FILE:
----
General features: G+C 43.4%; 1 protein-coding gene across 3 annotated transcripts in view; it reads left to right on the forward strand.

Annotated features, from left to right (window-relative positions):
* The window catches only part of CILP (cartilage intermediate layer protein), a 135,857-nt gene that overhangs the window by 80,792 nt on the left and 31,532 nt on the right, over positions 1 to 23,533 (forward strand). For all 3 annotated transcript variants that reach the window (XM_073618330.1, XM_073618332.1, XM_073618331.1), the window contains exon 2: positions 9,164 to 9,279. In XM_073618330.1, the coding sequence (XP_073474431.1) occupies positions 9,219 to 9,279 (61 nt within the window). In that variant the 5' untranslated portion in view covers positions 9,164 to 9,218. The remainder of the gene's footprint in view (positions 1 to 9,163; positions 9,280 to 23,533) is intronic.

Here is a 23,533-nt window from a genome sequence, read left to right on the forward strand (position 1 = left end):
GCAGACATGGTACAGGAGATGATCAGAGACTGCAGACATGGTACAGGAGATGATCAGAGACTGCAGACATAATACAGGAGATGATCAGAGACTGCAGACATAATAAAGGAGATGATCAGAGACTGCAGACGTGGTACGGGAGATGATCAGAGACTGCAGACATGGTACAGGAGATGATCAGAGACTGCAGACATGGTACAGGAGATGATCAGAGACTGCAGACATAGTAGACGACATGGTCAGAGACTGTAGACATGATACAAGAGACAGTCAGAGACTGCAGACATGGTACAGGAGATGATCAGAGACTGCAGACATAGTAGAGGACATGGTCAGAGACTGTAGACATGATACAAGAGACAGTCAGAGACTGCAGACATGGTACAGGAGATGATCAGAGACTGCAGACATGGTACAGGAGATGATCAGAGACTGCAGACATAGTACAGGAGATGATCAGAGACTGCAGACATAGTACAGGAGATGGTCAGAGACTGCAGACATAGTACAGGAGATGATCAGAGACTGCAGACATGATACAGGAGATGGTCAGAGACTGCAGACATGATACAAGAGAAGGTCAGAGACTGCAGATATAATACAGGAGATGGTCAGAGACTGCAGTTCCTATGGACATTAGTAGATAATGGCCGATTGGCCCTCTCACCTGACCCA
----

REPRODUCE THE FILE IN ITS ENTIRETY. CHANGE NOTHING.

General features: G+C 43.4%; 1 protein-coding gene across 3 annotated transcripts in view; it reads left to right on the forward strand.

Annotated features, from left to right (window-relative positions):
* The window catches only part of CILP (cartilage intermediate layer protein), a 135,857-nt gene that overhangs the window by 80,792 nt on the left and 31,532 nt on the right, over positions 1 to 23,533 (forward strand). For all 3 annotated transcript variants that reach the window (XM_073618330.1, XM_073618332.1, XM_073618331.1), the window contains exon 2: positions 9,164 to 9,279. In XM_073618330.1, the coding sequence (XP_073474431.1) occupies positions 9,219 to 9,279 (61 nt within the window). In that variant the 5' untranslated portion in view covers positions 9,164 to 9,218. The remainder of the gene's footprint in view (positions 1 to 9,163; positions 9,280 to 23,533) is intronic.

Here is a 23,533-nt window from a genome sequence, read left to right on the forward strand (position 1 = left end):
GCAGACATGGTACAGGAGATGATCAGAGACTGCAGACATGGTACAGGAGATGATCAGAGACTGCAGACATAATACAGGAGATGATCAGAGACTGCAGACATAATAAAGGAGATGATCAGAGACTGCAGACGTGGTACGGGAGATGATCAGAGACTGCAGACATGGTACAGGAGATGATCAGAGACTGCAGACATGGTACAGGAGATGATCAGAGACTGCAGACATAGTAGACGACATGGTCAGAGACTGTAGACATGATACAAGAGACAGTCAGAGACTGCAGACATGGTACAGGAGATGATCAGAGACTGCAGACATAGTAGAGGACATGGTCAGAGACTGTAGACATGATACAAGAGACAGTCAGAGACTGCAGACATGGTACAGGAGATGATCAGAGACTGCAGACATGGTACAGGAGATGATCAGAGACTGCAGACATAGTACAGGAGATGATCAGAGACTGCAGACATAGTACAGGAGATGGTCAGAGACTGCAGACATAGTACAGGAGATGATCAGAGACTGCAGACATGATACAGGAGATGGTCAGAGACTGCAGACATGATACAAGAGAAGGTCAGAGACTGCAGATATAATACAGGAGATGGTCAGAGACTGCAGTTCCTATGGACATTAGTAGATAATGGCCGATTGGCCCTCTCACCTGACCCA